October’s job report will now be very closely watched to see if the last two months are the start of a serious trend or an anomaly, as the US recovers from the worst of the pandemic.
Daniele Antonucci, chief economist & macro strategist at Quintet Private Bank, said:
The rate of US job creation disappointed for a second month in a row, increasing market doubts on whether the Fed could really be in a position to announce the tapering of its asset purchases as soon as next month.
Not all underlying details are so underwhelming, though, as the unemployment rate declined for the third consecutive month, to a level that may begin to approach the threshold below which underlying inflationary pressure could intensify further. What’s more, hourly earnings surprised to the upside and accelerated relative to the previous month.
Even though the latest jobs report may challenge the widely held view in the marketplace that a taper announcement is very likely at the November policy meeting, we suspect that the timing isn’t going to be altered just by one piece of data. Unless additional downside surprises were to materialise, we think a formal tapering signal before year-end is still seen by the Fed committee as the central scenario.
The key question, regardless of the precise QE path, is what happens to the policy rate. Our view is that the timing and pace of the taper aren’t a direct signal about future rate increases. While the Fed projections indicate that a growing number of policymakers believes a rate increase may be warranted at some point in 2022, we think it may be about one year away, if not longer.
US stock market futures have risen after the weak job market data, as it cast some doubt over the Fed’s plans to taper its stimulus programme.
They are suggesting that the S&P 500 will open 0.2% higher, the Nasdaq is set to gain 0.5% and the Dow Jones looks to be unchanged.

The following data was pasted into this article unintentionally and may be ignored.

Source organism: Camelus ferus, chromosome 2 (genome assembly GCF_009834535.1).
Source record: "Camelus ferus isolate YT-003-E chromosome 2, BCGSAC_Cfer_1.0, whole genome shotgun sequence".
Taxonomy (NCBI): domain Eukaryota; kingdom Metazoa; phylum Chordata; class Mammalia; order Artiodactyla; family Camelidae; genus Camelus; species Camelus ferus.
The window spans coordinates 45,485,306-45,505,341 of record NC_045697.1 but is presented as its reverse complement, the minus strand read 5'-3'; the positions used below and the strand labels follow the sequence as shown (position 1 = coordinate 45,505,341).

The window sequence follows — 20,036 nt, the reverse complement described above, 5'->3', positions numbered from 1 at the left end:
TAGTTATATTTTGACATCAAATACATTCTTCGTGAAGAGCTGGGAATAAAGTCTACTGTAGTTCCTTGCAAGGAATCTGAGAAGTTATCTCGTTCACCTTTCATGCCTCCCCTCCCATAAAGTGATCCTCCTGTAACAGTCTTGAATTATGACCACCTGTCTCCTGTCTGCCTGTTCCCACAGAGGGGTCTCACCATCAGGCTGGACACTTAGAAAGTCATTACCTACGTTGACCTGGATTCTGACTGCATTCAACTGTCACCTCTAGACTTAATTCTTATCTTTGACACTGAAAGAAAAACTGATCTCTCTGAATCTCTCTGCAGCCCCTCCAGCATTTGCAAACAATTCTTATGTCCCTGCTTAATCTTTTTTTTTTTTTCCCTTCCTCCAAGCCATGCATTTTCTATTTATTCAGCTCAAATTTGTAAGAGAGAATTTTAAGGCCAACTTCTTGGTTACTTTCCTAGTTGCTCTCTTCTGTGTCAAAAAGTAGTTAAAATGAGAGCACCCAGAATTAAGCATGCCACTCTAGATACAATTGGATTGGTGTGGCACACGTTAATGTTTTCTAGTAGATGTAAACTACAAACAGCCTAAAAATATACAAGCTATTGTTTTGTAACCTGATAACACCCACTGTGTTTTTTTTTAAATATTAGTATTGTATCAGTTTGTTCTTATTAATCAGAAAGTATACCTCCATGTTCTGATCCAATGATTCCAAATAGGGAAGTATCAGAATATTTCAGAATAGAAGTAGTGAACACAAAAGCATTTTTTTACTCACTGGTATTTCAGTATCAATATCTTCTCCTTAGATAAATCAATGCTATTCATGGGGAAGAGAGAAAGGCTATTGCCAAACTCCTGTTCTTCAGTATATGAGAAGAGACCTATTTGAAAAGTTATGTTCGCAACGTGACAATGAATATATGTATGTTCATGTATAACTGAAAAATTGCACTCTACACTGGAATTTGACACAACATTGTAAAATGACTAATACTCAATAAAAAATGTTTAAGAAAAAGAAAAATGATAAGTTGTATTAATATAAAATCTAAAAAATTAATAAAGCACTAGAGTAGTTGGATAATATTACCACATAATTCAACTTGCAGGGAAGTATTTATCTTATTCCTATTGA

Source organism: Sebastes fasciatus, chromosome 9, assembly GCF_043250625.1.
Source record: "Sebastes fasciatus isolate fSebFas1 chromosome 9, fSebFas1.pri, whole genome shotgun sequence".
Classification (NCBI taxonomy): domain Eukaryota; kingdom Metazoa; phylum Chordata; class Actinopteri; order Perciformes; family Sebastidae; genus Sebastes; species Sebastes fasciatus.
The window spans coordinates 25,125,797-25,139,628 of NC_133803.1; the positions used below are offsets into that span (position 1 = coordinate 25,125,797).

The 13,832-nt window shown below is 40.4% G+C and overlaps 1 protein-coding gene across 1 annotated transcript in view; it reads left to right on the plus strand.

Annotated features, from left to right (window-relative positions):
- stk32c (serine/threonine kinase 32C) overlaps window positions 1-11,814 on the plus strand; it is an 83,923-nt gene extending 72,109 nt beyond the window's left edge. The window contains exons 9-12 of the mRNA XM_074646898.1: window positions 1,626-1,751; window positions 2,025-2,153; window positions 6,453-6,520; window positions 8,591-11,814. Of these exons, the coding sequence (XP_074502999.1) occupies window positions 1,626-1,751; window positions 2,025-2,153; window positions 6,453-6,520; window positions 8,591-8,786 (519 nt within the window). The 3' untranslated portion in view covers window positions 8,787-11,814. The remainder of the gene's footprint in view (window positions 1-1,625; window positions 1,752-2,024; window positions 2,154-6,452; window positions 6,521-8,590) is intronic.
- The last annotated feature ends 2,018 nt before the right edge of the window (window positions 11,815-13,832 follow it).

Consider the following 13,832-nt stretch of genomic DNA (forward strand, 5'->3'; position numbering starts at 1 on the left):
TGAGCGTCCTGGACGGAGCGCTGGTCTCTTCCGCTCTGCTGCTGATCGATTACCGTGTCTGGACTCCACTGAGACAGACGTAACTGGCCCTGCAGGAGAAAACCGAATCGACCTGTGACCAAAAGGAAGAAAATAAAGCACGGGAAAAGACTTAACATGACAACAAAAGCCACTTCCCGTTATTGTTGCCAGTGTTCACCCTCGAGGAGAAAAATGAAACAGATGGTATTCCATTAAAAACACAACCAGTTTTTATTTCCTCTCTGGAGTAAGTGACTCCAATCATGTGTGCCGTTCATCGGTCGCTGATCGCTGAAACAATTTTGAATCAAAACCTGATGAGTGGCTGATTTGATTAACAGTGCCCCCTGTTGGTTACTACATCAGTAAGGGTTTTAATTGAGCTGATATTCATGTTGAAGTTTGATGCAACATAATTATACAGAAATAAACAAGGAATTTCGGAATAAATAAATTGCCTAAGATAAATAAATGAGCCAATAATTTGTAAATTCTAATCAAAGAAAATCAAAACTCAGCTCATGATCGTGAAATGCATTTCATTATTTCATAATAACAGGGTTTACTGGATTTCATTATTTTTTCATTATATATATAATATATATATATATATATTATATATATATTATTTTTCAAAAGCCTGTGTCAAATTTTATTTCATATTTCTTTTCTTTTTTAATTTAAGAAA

Simon Lister of the financial comparison website, InvestingReviews.co.uk, said:
This was a big miss for the world’s biggest economy and will prove a headache for Jerome Powell and the Federal Reserve.
The expected tapering in asset purchases has just gone from probable to possible in one print. The chance of a rate rise in November is now negligible.
The shadow cast over the US jobs market by the pandemic is proving longer than many thought. The not immaterial upward revision for August will take part of the sting out out this weak number but markets will still go into the weekend on a low.
The August and July numbers were revised higher, to 366,000 from 235,000, and to 1.09m from 1.053m.
John Leiper, chief investment officer at Titan Asset Management, said:
Today’s non-farm payroll number came in below expectations at 194k versus the consensus forecast for 500k. That’s potentially weak enough to push back taper although the unemployment rate continued to fall to 4.8% from 5.2% and the average hourly earnings rate picked up slightly from 4.3% to 4.6% year-on-year.
The initial market reaction was relatively muted although the 10-year Treasury yield is off the day’s high at 1.60%. Bottom line, whilst the US economy continues to reopen and recover, data is coming in below expectations. That delta effect is what matters to markets and without further stimulus we see downside risks to asset prices in general, particularly US equities which have recently broken through key areas of technical support.